DALLAS -- A leading maker of check-processing equipment is planning to introduce software to help banks sort and store electronic check images.
Unlike other check-image software, Recognition International Inc.'s new Image Vision software is said to be appropriate for use by small, midsize, or large banks.
"There are some very expensive mainframe solutions" for very fast check sorters and "some relatively inexpensive solutions for very low-speed devices," said Tom Dean, Recognition's bank industry-product manager.
"We have a scalable system that can run the gamut, from low speed to high speed," he added.
Dallas-based Recognition sells check-sorting equipment that is used by nearly 800 banks and service bureaus.
Computer vendors International Business Machines Corp. and Unisys Corp. sell mainframe software that helps banks sort and store check images that works with check sorters that can sort more than 2,400 checks per minute, Mr. Dean said.
But this software is so expansive - with licensing costs ranging from several hundred thousand to more than a million dollars -- that only the largest check-clearing banks can afford it.
Cheaper software, costing only tens of thousands of dollars, is available for personal computers. This software works with check sorters that sort fewer than 500 checks per minute, Mr. Dean said, but is not powerful enough for midsize and large banks.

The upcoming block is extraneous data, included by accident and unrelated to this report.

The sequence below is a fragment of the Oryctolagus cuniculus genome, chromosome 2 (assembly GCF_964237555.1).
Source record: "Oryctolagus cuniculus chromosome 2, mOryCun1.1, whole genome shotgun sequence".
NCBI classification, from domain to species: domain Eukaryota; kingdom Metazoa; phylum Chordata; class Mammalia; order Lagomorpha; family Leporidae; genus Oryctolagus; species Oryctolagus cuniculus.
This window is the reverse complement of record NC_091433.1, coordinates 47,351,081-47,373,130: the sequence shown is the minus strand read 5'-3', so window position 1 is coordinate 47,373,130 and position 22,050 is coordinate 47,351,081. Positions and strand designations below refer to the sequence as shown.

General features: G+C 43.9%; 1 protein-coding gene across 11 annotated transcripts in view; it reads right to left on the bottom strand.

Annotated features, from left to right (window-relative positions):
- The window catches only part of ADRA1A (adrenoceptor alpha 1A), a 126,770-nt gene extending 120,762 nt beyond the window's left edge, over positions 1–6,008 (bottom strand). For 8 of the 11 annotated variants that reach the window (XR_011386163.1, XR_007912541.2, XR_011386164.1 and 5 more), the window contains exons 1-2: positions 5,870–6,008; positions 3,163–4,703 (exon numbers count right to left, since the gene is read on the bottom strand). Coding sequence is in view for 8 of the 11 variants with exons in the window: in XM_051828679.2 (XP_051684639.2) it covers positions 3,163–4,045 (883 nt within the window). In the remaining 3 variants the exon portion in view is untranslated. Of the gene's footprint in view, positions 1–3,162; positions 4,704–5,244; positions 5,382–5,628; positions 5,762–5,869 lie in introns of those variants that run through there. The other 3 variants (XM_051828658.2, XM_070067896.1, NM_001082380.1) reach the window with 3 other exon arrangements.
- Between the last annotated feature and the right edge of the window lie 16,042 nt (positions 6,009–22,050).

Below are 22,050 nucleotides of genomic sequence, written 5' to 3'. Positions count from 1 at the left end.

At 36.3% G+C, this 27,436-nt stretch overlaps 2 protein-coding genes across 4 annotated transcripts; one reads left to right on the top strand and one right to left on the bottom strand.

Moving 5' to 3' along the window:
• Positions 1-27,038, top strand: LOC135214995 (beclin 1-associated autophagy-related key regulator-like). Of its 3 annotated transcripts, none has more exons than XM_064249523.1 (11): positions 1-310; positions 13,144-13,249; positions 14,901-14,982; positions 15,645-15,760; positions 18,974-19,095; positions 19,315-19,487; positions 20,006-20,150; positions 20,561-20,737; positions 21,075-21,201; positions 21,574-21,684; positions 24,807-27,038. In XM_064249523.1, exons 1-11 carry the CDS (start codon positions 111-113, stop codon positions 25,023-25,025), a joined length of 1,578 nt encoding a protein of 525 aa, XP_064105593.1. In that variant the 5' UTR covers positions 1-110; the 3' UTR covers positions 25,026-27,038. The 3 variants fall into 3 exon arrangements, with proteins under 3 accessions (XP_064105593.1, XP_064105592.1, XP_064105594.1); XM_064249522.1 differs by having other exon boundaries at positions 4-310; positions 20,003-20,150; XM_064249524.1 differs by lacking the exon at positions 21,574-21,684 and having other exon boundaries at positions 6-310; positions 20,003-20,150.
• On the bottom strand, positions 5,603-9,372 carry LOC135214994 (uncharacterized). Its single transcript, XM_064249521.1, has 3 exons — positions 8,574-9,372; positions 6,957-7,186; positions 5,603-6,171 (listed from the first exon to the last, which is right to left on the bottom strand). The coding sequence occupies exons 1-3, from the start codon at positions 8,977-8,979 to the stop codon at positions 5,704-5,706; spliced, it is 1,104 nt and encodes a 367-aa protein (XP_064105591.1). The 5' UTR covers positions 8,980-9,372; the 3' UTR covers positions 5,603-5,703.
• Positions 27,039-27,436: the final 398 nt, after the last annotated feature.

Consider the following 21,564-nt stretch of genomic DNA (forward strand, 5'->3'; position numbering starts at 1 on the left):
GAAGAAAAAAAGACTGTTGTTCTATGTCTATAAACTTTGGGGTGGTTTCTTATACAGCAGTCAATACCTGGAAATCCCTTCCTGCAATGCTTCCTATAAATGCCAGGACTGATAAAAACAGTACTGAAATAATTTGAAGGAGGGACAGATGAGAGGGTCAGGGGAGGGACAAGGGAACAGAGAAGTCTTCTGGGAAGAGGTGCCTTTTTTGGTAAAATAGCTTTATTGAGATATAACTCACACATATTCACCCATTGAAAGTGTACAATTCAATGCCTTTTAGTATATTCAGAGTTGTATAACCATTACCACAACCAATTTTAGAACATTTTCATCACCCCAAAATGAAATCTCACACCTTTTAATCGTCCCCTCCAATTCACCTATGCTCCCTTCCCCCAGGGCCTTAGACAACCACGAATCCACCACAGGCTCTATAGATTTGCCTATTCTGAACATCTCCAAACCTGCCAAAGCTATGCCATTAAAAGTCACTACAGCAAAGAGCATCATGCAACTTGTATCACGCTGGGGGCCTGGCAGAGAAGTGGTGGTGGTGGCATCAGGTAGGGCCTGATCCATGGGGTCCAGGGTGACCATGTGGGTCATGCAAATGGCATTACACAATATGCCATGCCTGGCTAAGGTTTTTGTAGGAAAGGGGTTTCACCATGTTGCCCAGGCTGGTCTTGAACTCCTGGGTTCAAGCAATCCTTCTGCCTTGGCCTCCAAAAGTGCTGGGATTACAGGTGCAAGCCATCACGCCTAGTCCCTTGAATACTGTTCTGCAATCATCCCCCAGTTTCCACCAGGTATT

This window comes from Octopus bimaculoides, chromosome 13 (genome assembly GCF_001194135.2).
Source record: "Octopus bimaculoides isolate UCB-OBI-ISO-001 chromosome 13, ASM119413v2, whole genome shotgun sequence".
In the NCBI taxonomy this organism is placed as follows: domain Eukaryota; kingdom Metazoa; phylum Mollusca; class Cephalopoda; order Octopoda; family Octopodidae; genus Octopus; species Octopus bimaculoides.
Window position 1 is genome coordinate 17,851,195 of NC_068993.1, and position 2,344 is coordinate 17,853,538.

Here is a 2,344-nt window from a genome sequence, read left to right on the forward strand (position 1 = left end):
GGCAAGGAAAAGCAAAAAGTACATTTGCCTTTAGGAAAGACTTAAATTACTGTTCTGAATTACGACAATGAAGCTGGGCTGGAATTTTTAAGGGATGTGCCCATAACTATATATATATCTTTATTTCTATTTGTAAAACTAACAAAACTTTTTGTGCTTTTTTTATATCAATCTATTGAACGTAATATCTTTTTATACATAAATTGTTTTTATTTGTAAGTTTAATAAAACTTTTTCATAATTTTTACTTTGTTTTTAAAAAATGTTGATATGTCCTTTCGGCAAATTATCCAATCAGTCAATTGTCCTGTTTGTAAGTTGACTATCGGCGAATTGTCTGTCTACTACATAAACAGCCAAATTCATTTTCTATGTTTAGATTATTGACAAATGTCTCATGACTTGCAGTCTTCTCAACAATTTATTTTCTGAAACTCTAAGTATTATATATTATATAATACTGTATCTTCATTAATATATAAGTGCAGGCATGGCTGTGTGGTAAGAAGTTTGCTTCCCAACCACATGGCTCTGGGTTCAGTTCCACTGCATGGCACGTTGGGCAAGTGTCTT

Recognition plans to fill that gap with its Image Vision software.
Medium-Speed Version First
The initial version of Image Vision, due for commercial release in the middle of 1994, will be targeted at midsize banks and will work with medium-speed check sorters that sort between 600 and 1,000 checks a minute.
Later versions will work with both the fastest and slowest check sorters on the market, Mr. Dean said.
Depending upon configuration, the software will cost anywhere from $30,000 to $200,000.
Banks need IBM PS/2 personal computers or compatibles with the IBM OS/2 operating system to run Image Vision.
These computers can be linked into what computer specialists call a local-area network to boost processing power.
The Image Vision software will be engineered to handle three chores.
One is the preparation of so-called image statements, in which banks use their computers to put images of checks on letter-sized pieces of paper, instead of returning the original checks with monthly statements.
Image Vision will also support proof-of-deposit operations where employees in bank proof departments look at check images on a computer screen to encode with magnetic ink the check amount onto the check. Additionally, the software will store check images on optical and magnetic disks.
Initial Use Is Set
C-Teq, a bank-service bureau in Oklahoma City that sorts 12 million checks a month for small and midsize banks in the state, plans in January to become the first company to use Image Vision.
Initially, C-Teq will only use the software for image-statement preparation., although the company hopes to eventually use the software's other features, Mr. Dean said.
Image Vision was designed for Recognition by Advanced Financial Solutions, Inc., a small bank software developer in Norman, Okla.